Congresbury Romano-British Temple

Building, Industry, Pottery Kiln, Romano-british Temple Or Shrine and Villa

Although there are no known Roman roads in the immediate area of the Congresbury Temple Complex, the termini of two roads lie eight miles to the north-east at Abona (Sea Mills, Avon) and at Charterhouse in the Mendips, some seven miles to the south-east.

The Congresbury Temple itself lies north of Congresbury village just to the east of Yatton (at NGRef. ST442651), and is situated in the grounds of Cadbury House on the northern slopes of Rhodyate Hill just outside the defences of an Iron-Age hillfort which crowns the hilltop.

There are Substantial Roman Buildings just to the north of the River Yeo crossing at Congresbury village (ST4464) and Romano-British Pottery Kilns at Yewtree Farm along the Yeo upstream on its south bank (ST4462). There was in addition a substantial Romano-British Villa estate at Wemberham on the north bank of the Yeo downstream, to the west of Yatton at (NGRef. ST405652).

Some Healthy Speculation

From the location of this Romano-British temple it seems possible that the complex may have marked the border between the British tribes the Belgae to the north of the River Yeo and the Durotriges to the south. At rural shrines such as this, it is thought that great fairs and seasonal markets would be held to mark certain pagan festivals such as the solstices and the equinoxes, and especially the so-called fire-festivals, Beltain, Samhain, Oimelc and Lughnasadh. At these special times there was a general truce, during which even neighbouring tribes who would normally be welcomed with unsheathed and wickedly-sharp iron and bronze, were instead greeted with open arms and the best tub of mead. These holy-day truces were absolutely binding, and bloodshed was not allowed to profane the religious nature of the festivities, anyone found doing so would be barred from attending the protective ceremonies which were central to the iron-age world-view, and in being so excluded would subsequently suffer the wrath of the most powerful and vindictive gods.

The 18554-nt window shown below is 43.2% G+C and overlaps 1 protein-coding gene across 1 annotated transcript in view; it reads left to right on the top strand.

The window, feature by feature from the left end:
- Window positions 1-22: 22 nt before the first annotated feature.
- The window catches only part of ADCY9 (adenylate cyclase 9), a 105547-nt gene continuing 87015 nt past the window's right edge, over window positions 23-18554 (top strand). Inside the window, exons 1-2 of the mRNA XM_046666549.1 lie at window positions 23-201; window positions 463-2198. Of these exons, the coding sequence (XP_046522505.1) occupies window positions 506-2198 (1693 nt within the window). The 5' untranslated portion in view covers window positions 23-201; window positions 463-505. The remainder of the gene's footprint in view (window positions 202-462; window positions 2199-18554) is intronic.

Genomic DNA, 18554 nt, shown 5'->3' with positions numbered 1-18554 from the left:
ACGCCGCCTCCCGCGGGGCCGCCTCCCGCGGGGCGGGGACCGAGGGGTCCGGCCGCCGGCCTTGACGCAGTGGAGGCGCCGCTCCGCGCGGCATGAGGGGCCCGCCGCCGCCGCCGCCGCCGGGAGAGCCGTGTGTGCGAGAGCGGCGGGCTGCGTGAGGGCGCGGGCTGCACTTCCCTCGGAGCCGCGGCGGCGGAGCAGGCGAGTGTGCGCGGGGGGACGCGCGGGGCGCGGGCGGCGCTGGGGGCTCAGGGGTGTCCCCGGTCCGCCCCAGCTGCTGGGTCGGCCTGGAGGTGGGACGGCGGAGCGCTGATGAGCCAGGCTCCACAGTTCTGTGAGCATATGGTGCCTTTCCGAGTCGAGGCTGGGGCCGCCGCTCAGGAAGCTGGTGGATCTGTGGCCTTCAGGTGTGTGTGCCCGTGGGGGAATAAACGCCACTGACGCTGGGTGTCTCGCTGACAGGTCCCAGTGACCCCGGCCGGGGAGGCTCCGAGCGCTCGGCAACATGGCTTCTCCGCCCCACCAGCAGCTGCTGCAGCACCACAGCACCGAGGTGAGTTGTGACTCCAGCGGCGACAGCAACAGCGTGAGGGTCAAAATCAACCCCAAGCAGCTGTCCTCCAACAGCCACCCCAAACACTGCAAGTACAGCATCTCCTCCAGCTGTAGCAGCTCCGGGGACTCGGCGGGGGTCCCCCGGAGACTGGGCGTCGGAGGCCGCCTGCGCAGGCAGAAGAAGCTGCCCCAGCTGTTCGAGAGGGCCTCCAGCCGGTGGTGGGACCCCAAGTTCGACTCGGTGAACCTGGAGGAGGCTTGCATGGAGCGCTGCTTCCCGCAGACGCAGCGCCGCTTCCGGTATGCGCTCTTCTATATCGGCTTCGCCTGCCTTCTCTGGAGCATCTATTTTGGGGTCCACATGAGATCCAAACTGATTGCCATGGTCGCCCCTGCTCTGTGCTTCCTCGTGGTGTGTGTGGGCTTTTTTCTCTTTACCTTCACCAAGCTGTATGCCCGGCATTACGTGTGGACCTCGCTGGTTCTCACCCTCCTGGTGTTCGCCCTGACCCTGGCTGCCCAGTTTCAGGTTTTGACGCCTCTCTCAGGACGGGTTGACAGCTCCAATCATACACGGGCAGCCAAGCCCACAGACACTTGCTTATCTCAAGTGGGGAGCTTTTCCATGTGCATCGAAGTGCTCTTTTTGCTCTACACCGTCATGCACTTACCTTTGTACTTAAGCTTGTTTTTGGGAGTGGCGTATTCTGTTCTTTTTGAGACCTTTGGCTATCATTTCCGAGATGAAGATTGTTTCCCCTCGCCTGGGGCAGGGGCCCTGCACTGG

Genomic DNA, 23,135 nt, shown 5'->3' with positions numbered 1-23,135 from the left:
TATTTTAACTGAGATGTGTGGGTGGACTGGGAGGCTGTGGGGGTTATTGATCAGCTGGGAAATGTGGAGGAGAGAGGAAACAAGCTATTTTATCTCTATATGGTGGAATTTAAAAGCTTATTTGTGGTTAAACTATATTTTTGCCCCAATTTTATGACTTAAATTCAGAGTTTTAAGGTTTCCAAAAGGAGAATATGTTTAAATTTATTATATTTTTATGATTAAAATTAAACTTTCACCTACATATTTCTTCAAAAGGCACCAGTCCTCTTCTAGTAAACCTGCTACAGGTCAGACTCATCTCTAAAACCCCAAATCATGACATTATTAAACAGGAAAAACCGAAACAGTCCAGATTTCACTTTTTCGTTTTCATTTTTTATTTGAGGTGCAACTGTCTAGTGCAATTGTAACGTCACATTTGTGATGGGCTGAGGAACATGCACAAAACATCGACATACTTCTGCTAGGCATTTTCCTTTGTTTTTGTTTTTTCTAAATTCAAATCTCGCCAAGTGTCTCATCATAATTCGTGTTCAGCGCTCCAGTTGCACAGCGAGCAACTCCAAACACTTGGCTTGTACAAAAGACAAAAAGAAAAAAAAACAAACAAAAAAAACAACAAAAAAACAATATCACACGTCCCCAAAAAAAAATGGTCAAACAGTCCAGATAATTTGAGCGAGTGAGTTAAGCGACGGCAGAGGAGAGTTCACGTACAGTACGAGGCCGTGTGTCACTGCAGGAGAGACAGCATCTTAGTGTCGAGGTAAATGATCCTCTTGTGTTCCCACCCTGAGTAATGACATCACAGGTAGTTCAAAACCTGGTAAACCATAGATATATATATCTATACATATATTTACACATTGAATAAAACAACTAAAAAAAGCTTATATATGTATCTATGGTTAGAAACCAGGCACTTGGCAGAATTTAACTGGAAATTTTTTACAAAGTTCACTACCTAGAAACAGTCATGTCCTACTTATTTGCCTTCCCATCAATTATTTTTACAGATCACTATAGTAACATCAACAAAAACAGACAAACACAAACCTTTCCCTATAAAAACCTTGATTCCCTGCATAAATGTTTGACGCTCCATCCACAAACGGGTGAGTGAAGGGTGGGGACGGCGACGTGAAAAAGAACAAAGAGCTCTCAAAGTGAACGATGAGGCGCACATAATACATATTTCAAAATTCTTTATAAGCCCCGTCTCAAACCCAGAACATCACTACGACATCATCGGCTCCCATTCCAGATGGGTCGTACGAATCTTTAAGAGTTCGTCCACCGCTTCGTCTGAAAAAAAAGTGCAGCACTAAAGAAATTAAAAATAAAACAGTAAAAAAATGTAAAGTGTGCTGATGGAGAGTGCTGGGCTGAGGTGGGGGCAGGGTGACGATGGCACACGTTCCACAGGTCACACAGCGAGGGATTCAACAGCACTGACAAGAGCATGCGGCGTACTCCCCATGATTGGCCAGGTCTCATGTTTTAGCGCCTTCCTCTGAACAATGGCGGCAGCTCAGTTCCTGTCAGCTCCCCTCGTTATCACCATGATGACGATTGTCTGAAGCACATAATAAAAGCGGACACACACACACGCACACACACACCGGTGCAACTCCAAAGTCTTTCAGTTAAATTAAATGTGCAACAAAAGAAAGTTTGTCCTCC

The modern name for Congresbury village may give a clue to the function of the ancient shrine. The spot was already known by the 9th century as Cungresbyri which is normally rendered ‘the Fortified Manor of [saint] Congar’ or Congar’s Byrig, from a personal name coupled with a Saxon word meaning ‘fortified place, defended enclosure, hillfort, etc.’ There is, however, an alternative rendition from the Latin root congressus (also the Welsh word cyngres), coupled with the Saxon word byrig, meaning ‘the congress at the defensive enclosure’. The Collins English Dictionary defines the word congress as 1. a meeting or conference, especially of representatives of a number of sovereign states. …”. This would be a fair description of the goings-on at a facility such as Congresbury, a rural temple on the border between two sovereign British states, the Durotriges and the Belgae.

Map References for Congresbury

NGRef: ST4465 OSMap: LR171

Roman Roads near Congresbury

None identified